Researcher and psychology professor Richard Ryan and his colleagues from the University of Rochester tracked 74 participants (roughly 20 to 60 years in age) for three weeks, and measured their moods at various times of the day. What they found was that from Friday night to Sunday afternoon, participants were in better moods, showed greater vitality, and had fewer aches and pains among other things, a phenomenon known as the 'weekend effect'. This effect is largely associated with the freedom to choose one's activities and the opportunity to spend time with loved ones, the research found.
"Workers, even those with interesting, high status jobs, really are happier on the weekend," says Ryan, in a press release. "Our findings highlight just how important free time is to an individual's well-being." Ryan adds, "Far from frivolous, the relatively unfettered time on weekends provides critical opportunities for bonding with others, exploring interests and relaxing; basic psychological needs that people should be careful not to crowd out with overwork," Ryan cautions.
For the study, participants were paged randomly at three times during the day, once in the morning, the afternoon and the evening. When paged, they recorded the activity in which they were engaged and, using a seven-point scale, they rated their positive feelings like happiness, joy, and pleasure as well as negative feelings of anxiety, anger, and depression. They also recorded their physical symptoms of stress, such as headaches, digestive problems, respiratory ills, or low energy.
The results of the study showed that men and women from all socioeconomic levels, relationship situations, educational backgrounds, and all ages, consistently feel better mentally and physically on the weekend, regardless of how many hours they work.
Via follow-up questions, researchers found reasons as to why wellbeing tends to increase on the weekends: "People experience greater autonomy and relatedness, which are, in turn, related to higher wellness," say the researchers. By contrast, write the authors, the work week "is replete with activities involving external controls, time pressures, and demands on behavior related to work, child care and other constraints."
The work environment also plays a role. "To the extent that daily life, including work, affords a sense of autonomy, relatedness, and competence, well-being may be higher and more stable, rather than regularly rising and falling," the researchers conclude.
This study does more than merely conclude what most of us already know--that weekends are fun; it also shows the tangible positive effects that this fun can bring, and offers us clues as to exactly what makes weekends so beneficial to our wellbeing. As I read this, I am struck by how many of these positive elements of weekends can be incorporated into the rest of the week, to varying degrees. Some of these are things that you may have been meaning to ad to your life, but now we have even more reason to do so, and can see that even small changes can bring real results. Here are some things we may want to try:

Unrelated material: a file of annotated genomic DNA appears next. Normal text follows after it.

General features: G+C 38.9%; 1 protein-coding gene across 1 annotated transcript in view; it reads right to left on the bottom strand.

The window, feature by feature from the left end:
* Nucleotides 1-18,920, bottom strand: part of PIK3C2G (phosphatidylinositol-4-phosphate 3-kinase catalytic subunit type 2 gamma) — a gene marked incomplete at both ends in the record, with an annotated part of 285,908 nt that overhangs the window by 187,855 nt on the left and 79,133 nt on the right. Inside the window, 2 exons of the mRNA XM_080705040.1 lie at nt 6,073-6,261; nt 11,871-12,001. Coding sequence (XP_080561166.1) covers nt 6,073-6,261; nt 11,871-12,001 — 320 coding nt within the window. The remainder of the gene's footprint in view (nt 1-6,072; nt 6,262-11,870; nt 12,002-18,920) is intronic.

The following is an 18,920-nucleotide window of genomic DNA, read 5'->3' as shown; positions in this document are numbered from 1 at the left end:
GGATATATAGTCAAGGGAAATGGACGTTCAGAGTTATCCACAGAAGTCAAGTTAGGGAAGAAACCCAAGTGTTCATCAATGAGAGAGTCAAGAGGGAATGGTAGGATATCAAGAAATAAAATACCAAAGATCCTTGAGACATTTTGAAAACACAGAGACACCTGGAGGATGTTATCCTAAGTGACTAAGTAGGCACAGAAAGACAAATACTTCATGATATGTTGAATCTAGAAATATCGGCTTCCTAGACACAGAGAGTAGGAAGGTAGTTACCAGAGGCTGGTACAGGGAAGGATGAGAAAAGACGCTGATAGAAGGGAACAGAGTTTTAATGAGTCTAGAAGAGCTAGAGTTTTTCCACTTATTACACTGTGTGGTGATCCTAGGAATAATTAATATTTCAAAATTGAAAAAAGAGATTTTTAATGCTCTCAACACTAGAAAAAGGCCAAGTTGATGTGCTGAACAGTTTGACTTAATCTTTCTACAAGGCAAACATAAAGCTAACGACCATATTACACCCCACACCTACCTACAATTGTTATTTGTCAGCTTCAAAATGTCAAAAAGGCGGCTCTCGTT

- Stay Connected. One of the main benefits mentioned in the study was that people get to enjoy time with loved ones more on the weekends, and that this had a positive impact. You don't have to wait for the weekend to connect with people--you can stay in touch on the phone during the week, meet for lunch, and have occasional game nights during the week to add some fun and connection. (You may spend time with colleagues during the week, but try to think of the people you enjoy seeing on the weekends, and make an effort to connect with them more.)
- Do What You're Good At Many people have job descriptions that are set, but often people don't realize how much 'wiggle room' is possible in their job duties. Sometimes adding activities that you're really good at can be a win-win endeavor; you feel more accomplished, challenged, confident and competent, and your business benefits from your good work. (See this article for more about creating fun jobs.)
- Take a Break. Some of these weekend benefits can't be found at work, like the feeling of freedom and bliss that comes from having free time. Many of us have completely packed schedules, and don't even think about adding free time to the mix. In some situations, more free time really isn't possible for now, and must remain a goal to be worked toward in the future; but for many people, there is the possibility of cutting out activities that seem important but aren't vital, for the purposes of creating some space for you in your life--some free time! This week, think about what in your schedule might be trimmed, and what you might do with extra time if you were able to have a 'piece of weekend' during the week. Get inspired! (See this piece on creating a life plan.)
For more tips, see this article on finding satisfaction at your current job.
What do you love about weekends? What might you change in your life to bring a piece of weekend to your week? Share your thoughts in the comments section below.
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Photo from iStockPhoto.com
Ryan, R., Bernstein, J., Warren Brown, K. The Weekend Effect. Journal of Social and Clinical Psychology, January 2010.
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